Finding an attorney to represent them in immigration court can be a challenge for people facing deportation proceedings who often don’t have the financial means to seek legal counsel.
In an attempt to bridge the gap, Nevada Assembly lawmakers on Wednesday approved AB376, which allocates $500,000 in state funds for the UNLV Immigration Clinic to expand its no-cost legal services for immigrants.
The bill advanced along party lines, with Republicans voting against it. Bill sponsor and Assemblywoman Selena Torres (D-Las Vegas) introduced AB376 during a hearing in the Assembly Ways and Means Committee on Tuesday alongside Majority Floor Leader Teresa Benitez-Thompson (D-Reno), who called the funding allocation a “smart use of money… an exciting use of money.”
“We have folks in the community who are doing really great work who are providing pro bono services to our immigrant community, and we know we have populations in need, so how do we help our helpers? And the answer was, get more support to the UNLV Immigration Clinic,” Benitez-Thompson said.
Nevada has the largest per-capita population of undocumented immigrants in the U.S.
Michael Kagan, director of the UNLV Immigration Clinic, said the funds would be used to create a community advocacy office off the UNLV campus intended to be more accessible for the community and to hire two new lawyers as part of the Immigrant Justice Corps, a fellowship program for law school graduates interested in practicing immigration law.
In addition to allocating half a million dollars to the clinic, the measure would also implement the “Keep Nevada Working Act,” establishing a task force headed by the lieutenant governor’s office and intended to generate strategies to bolster the state’s workforce and economy, including expanding pathways for immigrant workers and entrepreneurs.
The measure also requires the task force submit a report to the Legislative Counsel Bureau by July 1, 2022 with a summary of the work accomplished and recommendations for legislation.
Another section of AB376 requires the attorney general’s office publish model policies for local law enforcement agencies with the priorities of fostering trust between communities and state or local law enforcement, limit to the fullest extent legally possible interactions of state or local law enforcement with federal immigration authorities for the purpose of immigration enforcement. A subsequent section includes the limitation of immigration enforcement at public schools, colleges and universities, health care facilities and courthouses.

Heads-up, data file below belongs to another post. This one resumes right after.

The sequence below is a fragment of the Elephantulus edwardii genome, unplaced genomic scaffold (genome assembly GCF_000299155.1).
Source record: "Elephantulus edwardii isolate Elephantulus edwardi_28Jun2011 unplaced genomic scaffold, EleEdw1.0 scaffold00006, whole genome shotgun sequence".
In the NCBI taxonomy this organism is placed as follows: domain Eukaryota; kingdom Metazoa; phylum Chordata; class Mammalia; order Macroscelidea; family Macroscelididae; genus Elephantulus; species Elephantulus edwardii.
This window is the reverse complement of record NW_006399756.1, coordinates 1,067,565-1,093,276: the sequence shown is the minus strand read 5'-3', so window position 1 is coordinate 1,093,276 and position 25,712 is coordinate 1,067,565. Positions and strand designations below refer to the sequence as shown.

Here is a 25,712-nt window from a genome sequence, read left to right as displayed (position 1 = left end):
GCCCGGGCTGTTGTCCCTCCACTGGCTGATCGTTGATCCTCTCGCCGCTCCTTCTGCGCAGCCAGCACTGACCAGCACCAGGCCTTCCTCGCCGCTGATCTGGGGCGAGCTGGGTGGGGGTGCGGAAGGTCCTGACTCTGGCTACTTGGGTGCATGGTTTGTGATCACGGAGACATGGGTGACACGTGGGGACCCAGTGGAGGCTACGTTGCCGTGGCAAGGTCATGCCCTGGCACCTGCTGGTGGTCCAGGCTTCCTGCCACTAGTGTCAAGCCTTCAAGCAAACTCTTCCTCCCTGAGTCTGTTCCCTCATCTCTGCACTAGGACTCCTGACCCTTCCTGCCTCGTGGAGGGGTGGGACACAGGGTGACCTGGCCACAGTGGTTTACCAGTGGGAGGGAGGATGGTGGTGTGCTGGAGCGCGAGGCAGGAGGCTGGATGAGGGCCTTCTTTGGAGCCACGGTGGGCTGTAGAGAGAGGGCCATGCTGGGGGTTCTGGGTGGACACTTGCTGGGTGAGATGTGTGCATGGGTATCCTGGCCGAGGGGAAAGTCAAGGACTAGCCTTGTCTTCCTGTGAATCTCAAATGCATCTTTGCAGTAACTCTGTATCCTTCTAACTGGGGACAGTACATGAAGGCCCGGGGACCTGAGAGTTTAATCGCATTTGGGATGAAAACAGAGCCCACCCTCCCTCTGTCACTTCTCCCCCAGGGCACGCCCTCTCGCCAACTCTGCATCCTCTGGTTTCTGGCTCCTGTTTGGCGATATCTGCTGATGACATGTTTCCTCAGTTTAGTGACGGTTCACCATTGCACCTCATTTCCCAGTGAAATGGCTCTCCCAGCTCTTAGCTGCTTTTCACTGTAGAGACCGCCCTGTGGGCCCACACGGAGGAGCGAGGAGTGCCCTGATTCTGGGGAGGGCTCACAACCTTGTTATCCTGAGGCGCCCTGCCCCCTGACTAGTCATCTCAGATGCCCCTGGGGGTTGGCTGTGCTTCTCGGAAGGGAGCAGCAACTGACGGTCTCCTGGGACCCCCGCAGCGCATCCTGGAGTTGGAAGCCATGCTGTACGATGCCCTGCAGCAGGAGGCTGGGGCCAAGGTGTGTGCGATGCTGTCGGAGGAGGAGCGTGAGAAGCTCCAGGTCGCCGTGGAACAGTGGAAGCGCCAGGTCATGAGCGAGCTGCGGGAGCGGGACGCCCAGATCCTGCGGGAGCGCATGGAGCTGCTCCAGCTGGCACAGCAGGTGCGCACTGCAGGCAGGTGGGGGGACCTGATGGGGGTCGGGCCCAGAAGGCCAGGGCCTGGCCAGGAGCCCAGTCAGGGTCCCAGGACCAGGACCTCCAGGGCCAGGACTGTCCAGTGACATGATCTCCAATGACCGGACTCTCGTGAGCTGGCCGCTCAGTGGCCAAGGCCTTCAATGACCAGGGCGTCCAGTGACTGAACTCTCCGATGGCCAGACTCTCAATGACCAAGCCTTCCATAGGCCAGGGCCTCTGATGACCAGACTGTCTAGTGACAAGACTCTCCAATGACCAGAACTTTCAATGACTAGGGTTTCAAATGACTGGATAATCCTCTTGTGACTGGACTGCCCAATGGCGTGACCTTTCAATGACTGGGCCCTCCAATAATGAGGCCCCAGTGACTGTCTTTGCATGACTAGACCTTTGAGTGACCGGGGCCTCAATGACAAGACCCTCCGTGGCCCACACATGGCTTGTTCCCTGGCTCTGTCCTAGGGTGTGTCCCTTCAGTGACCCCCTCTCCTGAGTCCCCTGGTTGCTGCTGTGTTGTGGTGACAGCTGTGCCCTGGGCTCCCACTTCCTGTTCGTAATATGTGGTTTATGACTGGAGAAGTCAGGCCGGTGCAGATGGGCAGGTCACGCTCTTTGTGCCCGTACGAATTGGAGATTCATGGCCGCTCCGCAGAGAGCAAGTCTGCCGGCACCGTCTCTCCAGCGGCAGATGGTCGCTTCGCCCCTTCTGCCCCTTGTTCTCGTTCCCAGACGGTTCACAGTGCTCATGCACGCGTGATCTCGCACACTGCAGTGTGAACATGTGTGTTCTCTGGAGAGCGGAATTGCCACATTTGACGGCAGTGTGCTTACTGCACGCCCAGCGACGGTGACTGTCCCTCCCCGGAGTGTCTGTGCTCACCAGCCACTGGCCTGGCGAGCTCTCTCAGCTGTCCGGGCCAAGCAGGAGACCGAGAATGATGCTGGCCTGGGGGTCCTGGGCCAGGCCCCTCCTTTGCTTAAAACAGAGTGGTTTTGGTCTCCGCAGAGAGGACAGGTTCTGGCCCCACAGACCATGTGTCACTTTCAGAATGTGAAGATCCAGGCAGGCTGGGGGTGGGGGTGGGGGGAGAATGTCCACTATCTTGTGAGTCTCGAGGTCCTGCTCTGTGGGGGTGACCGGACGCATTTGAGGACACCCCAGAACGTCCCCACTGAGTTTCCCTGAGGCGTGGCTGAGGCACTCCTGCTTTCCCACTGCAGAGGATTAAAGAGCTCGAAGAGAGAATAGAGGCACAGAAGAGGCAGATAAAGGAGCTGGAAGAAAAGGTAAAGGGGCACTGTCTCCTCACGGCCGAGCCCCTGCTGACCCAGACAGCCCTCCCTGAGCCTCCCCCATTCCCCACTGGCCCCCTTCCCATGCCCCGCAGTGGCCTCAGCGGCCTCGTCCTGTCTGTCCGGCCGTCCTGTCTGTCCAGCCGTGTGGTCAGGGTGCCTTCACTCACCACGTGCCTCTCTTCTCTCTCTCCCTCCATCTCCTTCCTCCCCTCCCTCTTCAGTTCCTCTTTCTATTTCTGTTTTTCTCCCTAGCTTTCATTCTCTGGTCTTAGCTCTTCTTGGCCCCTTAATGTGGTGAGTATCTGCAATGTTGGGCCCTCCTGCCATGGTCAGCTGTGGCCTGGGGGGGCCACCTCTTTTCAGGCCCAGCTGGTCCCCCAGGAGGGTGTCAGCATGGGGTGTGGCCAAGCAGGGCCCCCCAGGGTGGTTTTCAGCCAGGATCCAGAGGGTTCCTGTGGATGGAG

Various groups turned out in support of the bill, including the Nevada System of Higher Education, Legal Aid Center of Southern Nevada and the ACLU of Nevada.
“It’s a policy failure that we have not declared legal counsel a right in immigration proceedings, and you have an opportunity to take a step forward by passing this bill and appropriating these funds to this program,” said Holly Welborn, policy director of ACLU Nevada.
The bill also saw opposition from the Nevada Sheriffs and Chiefs Association, members of the Independent American Party and the Nevada Republican Party.
Eric Spratley, speaking on behalf of the sheriffs and chiefs association, pointed to the provision in AB376 that requires the attorney general’s office provide model policies for local law enforcement agencies to adopt. He expressed frustration at the lack of a fiscal note in regards to the funds it would take for local law enforcement agencies to implement new policies.
“Each Nevada law enforcement jurisdiction is different and unique,” he said. “Law enforcement leaders across Nevada are elected or appointed by the people of that jurisdiction, and as such, their local law enforcement operations have policies which reflect how those Nevada residents want their jurisdictions to function.”
Torres clarified that local agencies are allowed to opt out of the model policies drawn up by the attorney general’s office.